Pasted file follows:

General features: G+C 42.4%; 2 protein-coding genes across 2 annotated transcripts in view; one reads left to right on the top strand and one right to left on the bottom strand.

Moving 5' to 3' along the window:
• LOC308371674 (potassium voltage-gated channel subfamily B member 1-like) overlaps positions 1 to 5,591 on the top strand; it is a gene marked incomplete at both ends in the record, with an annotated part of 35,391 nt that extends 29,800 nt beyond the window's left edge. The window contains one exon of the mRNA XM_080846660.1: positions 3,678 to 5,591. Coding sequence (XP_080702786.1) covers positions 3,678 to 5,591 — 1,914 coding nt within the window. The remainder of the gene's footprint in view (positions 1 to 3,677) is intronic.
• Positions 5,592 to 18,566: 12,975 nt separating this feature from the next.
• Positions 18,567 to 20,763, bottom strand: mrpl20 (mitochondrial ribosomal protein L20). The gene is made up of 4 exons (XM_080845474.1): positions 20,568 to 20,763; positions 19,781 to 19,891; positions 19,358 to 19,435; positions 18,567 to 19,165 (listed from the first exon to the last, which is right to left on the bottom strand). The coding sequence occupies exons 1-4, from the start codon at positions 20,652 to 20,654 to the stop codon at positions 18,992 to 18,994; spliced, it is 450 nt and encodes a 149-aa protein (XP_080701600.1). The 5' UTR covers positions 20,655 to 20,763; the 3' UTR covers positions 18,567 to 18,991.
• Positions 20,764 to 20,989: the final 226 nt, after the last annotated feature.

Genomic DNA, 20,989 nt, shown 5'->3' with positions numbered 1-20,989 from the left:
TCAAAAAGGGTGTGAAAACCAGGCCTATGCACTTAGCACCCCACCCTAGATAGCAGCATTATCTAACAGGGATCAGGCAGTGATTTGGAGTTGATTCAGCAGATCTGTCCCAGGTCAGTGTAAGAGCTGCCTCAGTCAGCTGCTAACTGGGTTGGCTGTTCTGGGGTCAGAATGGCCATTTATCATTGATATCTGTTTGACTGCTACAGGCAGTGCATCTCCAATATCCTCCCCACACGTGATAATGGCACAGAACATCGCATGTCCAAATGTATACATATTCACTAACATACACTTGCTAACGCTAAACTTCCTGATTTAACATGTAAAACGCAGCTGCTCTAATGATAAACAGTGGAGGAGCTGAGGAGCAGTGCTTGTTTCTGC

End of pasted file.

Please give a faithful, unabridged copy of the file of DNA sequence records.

General features: G+C 42.4%; 2 protein-coding genes across 2 annotated transcripts in view; one reads left to right on the top strand and one right to left on the bottom strand.

Moving 5' to 3' along the window:
• LOC308371674 (potassium voltage-gated channel subfamily B member 1-like) overlaps positions 1 to 5,591 on the top strand; it is a gene marked incomplete at both ends in the record, with an annotated part of 35,391 nt that extends 29,800 nt beyond the window's left edge. The window contains one exon of the mRNA XM_080846660.1: positions 3,678 to 5,591. Coding sequence (XP_080702786.1) covers positions 3,678 to 5,591 — 1,914 coding nt within the window. The remainder of the gene's footprint in view (positions 1 to 3,677) is intronic.
• Positions 5,592 to 18,566: 12,975 nt separating this feature from the next.
• Positions 18,567 to 20,763, bottom strand: mrpl20 (mitochondrial ribosomal protein L20). The gene is made up of 4 exons (XM_080845474.1): positions 20,568 to 20,763; positions 19,781 to 19,891; positions 19,358 to 19,435; positions 18,567 to 19,165 (listed from the first exon to the last, which is right to left on the bottom strand). The coding sequence occupies exons 1-4, from the start codon at positions 20,652 to 20,654 to the stop codon at positions 18,992 to 18,994; spliced, it is 450 nt and encodes a 149-aa protein (XP_080701600.1). The 5' UTR covers positions 20,655 to 20,763; the 3' UTR covers positions 18,567 to 18,991.
• Positions 20,764 to 20,989: the final 226 nt, after the last annotated feature.

Genomic DNA, 20,989 nt, shown 5'->3' with positions numbered 1-20,989 from the left:
TCAAAAAGGGTGTGAAAACCAGGCCTATGCACTTAGCACCCCACCCTAGATAGCAGCATTATCTAACAGGGATCAGGCAGTGATTTGGAGTTGATTCAGCAGATCTGTCCCAGGTCAGTGTAAGAGCTGCCTCAGTCAGCTGCTAACTGGGTTGGCTGTTCTGGGGTCAGAATGGCCATTTATCATTGATATCTGTTTGACTGCTACAGGCAGTGCATCTCCAATATCCTCCCCACACGTGATAATGGCACAGAACATCGCATGTCCAAATGTATACATATTCACTAACATACACTTGCTAACGCTAAACTTCCTGATTTAACATGTAAAACGCAGCTGCTCTAATGATAAACAGTGGAGGAGCTGAGGAGCAGTGCTTGTTTCTGC